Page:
Sky Ball Paint
& The Devil's Great Grandson
The lyrics to Sky Ball Paint are from "The Sons of the Pioneers Song Folio No. 1", Copyright 1936 by AMERICAN MUSIC, INC.
The lyrics to The Devil's Great Grandson are from "Bob Nolan’s Folio of Original Cowboy Classics No. 1", ©1939 by AMERICAN MUSIC
TRANSCRIPTIONS with these songs
Karl E. Farr Collection
Sky Ball Paint, one of the most popular of Bob Nolan's songs, was based on a horse he used or owned at the time he wrote it, at some time before 1935. When Douglas B. (Ranger Doug) Green asked him the source of his inspiration, Bob replied, “That more or less came from Stuart Hamblen. He had a song called Ride an Old Paint and Lead an Old Dan and I just took the name Sky Ball Paint from that word. That was my horse, so that’s why I wrote it. But there was no inspiration. It was all fantasizing, which most of my stuff is.”
It is possible that Bob created the name “Sky Ball” by combining the two words, “skewbald” which meant “having large patches of white and brown or any other color except black” and “piebald” meaning “covered with patches or spots of two colors”.
In ten of the Starrett films we have viewed, Bob chose a paint horse, one of them the distinctively marked animal (above) that he shared with Don Grayson and Iris Meredith.
By 1935, the Sons of the Pioneers were appearing as entertainers at rodeos and the sights and sounds had become familiar. When Bob wrote about a bucking horse he knew what he was talking about. This song was one of Roy Rogers' personal favorites and he opened many a rodeo performance with it for the rest of his life, adding his exuberantly wild yodel as an alternate chorus.
Sky Ball Paint:
The American Cowboys, 1986 (Robert Wagoner, Dick Goodman & Rusty Richards)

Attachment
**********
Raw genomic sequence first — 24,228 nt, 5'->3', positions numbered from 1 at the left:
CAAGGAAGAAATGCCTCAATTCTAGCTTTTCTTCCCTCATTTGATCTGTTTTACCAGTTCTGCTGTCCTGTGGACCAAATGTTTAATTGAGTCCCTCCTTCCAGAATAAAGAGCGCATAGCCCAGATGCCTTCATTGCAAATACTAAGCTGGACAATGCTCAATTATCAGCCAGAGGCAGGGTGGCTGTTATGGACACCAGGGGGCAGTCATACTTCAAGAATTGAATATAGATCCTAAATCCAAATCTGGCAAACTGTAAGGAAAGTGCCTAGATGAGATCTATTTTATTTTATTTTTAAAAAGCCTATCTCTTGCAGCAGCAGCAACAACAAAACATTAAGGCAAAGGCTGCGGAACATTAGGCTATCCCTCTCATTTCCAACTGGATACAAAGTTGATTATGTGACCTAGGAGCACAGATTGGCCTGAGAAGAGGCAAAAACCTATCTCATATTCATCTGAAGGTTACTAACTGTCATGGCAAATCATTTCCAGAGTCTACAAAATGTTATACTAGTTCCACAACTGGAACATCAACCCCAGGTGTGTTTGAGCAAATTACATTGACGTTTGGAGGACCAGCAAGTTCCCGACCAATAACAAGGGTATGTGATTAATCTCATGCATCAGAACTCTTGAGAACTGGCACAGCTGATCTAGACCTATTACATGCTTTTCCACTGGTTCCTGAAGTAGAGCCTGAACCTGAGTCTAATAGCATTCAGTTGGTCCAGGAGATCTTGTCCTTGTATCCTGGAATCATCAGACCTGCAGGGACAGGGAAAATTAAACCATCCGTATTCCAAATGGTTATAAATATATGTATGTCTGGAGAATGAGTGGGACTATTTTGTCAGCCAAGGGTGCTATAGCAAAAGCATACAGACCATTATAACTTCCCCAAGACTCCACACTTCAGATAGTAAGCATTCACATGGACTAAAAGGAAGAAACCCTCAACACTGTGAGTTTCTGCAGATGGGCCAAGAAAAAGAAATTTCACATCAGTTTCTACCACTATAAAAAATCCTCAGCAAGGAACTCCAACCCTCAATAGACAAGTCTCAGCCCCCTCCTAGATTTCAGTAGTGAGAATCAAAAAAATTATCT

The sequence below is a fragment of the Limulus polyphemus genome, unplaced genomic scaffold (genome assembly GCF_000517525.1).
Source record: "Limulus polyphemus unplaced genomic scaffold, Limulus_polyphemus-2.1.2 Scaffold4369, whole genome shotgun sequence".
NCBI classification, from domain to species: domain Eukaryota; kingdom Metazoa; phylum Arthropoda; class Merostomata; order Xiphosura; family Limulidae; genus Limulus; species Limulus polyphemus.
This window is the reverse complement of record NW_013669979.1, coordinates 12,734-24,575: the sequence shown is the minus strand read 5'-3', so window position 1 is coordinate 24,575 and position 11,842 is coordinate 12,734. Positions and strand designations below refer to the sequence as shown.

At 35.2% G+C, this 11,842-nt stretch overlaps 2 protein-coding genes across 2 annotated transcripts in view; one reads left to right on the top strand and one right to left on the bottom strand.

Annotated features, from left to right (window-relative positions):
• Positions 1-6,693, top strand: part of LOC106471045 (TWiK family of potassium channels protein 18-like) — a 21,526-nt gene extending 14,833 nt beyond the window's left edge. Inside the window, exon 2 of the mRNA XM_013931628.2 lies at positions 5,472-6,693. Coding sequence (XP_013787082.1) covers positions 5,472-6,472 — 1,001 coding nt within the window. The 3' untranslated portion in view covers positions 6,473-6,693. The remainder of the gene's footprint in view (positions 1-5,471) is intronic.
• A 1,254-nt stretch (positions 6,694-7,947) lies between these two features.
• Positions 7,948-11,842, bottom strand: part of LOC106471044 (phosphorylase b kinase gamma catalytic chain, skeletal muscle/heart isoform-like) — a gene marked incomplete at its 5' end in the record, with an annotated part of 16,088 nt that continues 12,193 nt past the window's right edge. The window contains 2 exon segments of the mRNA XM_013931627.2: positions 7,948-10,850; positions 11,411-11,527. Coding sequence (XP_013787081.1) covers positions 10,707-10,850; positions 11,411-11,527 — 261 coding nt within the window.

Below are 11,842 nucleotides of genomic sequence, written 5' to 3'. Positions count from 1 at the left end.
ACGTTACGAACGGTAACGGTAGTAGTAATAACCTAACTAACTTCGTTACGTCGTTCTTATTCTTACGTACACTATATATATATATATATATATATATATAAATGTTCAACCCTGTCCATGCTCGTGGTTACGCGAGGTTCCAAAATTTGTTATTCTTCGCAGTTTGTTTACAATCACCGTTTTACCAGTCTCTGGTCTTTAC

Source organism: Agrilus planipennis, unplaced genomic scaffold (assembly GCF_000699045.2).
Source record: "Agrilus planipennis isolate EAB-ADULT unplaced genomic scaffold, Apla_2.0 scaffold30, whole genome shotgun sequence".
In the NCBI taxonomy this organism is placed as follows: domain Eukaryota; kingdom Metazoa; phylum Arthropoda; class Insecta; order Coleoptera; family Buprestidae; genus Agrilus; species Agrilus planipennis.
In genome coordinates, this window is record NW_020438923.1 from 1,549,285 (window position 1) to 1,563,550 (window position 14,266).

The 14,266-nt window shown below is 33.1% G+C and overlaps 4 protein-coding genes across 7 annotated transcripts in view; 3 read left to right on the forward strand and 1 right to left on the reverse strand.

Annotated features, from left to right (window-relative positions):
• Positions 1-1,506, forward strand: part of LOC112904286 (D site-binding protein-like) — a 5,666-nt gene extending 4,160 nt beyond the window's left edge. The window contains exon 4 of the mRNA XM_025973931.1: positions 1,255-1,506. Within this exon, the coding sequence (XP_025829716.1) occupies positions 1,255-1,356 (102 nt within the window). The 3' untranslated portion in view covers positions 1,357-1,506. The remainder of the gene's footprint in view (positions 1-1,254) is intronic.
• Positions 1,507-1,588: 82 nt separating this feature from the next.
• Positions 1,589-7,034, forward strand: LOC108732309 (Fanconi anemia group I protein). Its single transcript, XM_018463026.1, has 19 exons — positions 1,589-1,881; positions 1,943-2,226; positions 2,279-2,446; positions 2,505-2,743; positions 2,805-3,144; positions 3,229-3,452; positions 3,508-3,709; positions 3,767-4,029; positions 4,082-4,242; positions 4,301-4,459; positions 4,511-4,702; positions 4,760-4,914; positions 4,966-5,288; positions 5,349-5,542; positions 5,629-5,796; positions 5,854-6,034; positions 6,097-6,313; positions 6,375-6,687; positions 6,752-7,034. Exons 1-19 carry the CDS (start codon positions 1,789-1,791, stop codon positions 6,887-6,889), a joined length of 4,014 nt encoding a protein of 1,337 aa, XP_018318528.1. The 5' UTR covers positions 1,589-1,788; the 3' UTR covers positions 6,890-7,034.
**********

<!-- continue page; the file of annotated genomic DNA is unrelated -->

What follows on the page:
The Devil's Great Grandson:
Sky Ball Paint and The Devil's Great Grandson appear in sheet music and on recordings as two individual songs although the melody is the same. The major difference is the chorus although, when the Sons of the Pioneers sang the song, they would borrow verses freely from its alternate. Why Bob thought he had to re-work Sky Ball Paint in 1938 and call it The Devil's Great Grandson for the Columbia picture, "Cattle Raiders", is unknown. Perhaps Lawrence Hopper has the answer when he reflects, "The double need for material to fill a December 14th recording session and also have songs ready for pre-production work on an up-coming Starrett film forced Bob to ‘dust off’ Sky Ball and rework it. With both the recording session at ARC and the pre-recording at Columbia, Bob moved some of the parts around, opened with the same verse and wrote enough new material to qualify the song for a separate copyright."
Sky Ball Paint was registered for copyright on March 16, 1936 and published in "Sons of the Pioneers Song Folio No. 1" by CROSS & WINGE INC, 1936.
The Devil's Great Grandson was registered for copyright on February 16, 1938 and published in "Bob Nolan's Folio of Original Cowboy Classics No. 1" by AMERICAN MUSIC INC, 1939.
Lyric card from the repertoire box
Standard Radio transcription #2543, 1935 04
Orthacoustic "Symphonies of the Sage Devil's Great Grandson (064442)
Teleways Transcriptions: (Devil's Great Grandson) #46-90-165
(Sky Ball Paint) #21
Sky Ball Paint
7 December 1951. Transcription Disc TR-135, 136
Smokey the Bear (Sky Ball Paint) 1956: Show #1